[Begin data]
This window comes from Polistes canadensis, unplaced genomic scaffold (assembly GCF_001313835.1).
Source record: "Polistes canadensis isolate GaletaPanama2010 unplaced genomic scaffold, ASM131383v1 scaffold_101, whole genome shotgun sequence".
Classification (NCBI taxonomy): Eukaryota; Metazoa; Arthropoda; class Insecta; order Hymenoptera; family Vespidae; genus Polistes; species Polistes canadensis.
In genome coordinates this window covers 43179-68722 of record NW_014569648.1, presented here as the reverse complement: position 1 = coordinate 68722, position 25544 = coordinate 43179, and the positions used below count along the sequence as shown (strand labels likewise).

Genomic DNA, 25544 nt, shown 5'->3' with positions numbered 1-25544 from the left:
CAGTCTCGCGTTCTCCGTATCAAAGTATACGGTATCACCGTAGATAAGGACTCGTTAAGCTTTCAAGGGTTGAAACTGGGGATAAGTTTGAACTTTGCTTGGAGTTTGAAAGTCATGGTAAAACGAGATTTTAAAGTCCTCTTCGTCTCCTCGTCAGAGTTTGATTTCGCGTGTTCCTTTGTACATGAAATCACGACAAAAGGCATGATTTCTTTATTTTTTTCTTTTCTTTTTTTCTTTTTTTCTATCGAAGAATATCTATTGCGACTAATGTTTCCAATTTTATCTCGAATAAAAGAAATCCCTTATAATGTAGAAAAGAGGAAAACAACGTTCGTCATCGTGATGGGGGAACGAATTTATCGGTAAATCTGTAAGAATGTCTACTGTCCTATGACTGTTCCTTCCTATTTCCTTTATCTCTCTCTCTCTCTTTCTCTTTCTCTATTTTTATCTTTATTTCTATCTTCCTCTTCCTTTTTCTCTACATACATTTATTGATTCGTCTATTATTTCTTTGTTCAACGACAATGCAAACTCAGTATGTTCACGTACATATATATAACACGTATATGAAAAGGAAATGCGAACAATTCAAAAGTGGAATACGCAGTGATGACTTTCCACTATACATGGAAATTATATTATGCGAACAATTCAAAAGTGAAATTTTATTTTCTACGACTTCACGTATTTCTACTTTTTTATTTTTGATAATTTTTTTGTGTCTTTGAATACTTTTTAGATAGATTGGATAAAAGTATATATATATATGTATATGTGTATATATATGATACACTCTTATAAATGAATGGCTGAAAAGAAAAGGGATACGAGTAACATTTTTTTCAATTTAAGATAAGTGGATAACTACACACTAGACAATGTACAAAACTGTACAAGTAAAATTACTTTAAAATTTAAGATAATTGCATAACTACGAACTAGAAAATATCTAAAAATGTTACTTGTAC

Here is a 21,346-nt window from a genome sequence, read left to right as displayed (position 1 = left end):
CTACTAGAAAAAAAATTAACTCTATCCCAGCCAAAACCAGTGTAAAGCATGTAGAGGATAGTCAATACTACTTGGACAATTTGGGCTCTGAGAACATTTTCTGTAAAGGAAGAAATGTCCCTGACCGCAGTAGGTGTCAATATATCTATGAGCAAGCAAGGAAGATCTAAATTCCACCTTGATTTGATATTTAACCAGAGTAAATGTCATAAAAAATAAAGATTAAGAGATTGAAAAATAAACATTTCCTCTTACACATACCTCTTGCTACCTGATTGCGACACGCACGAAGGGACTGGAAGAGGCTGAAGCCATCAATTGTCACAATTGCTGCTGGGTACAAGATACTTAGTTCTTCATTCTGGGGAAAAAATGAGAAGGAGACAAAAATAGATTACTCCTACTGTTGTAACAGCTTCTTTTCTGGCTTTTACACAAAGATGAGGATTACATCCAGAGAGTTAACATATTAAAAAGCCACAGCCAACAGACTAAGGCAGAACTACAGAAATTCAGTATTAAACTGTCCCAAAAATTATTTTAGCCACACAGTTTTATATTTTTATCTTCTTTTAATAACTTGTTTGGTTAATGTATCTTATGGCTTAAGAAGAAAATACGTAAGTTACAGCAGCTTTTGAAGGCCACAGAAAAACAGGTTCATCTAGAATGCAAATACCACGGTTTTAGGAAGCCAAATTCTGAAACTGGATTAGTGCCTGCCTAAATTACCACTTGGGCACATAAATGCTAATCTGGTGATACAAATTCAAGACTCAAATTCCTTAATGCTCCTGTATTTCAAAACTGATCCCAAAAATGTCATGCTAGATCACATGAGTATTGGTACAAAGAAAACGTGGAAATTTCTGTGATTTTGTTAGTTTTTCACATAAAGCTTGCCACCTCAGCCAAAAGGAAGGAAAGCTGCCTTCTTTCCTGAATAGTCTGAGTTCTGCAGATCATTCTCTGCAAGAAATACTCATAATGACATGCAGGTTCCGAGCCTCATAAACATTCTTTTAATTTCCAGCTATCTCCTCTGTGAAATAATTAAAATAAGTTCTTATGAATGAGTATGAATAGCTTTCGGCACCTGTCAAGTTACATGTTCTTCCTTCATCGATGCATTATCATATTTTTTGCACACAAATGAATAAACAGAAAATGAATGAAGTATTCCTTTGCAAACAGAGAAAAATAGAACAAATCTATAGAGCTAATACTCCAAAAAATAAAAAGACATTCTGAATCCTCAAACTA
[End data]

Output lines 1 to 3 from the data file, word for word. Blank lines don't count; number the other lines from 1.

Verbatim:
This window comes from Polistes canadensis, unplaced genomic scaffold (assembly GCF_001313835.1).
Source record: "Polistes canadensis isolate GaletaPanama2010 unplaced genomic scaffold, ASM131383v1 scaffold_101, whole genome shotgun sequence".
Classification (NCBI taxonomy): Eukaryota; Metazoa; Arthropoda; class Insecta; order Hymenoptera; family Vespidae; genus Polistes; species Polistes canadensis.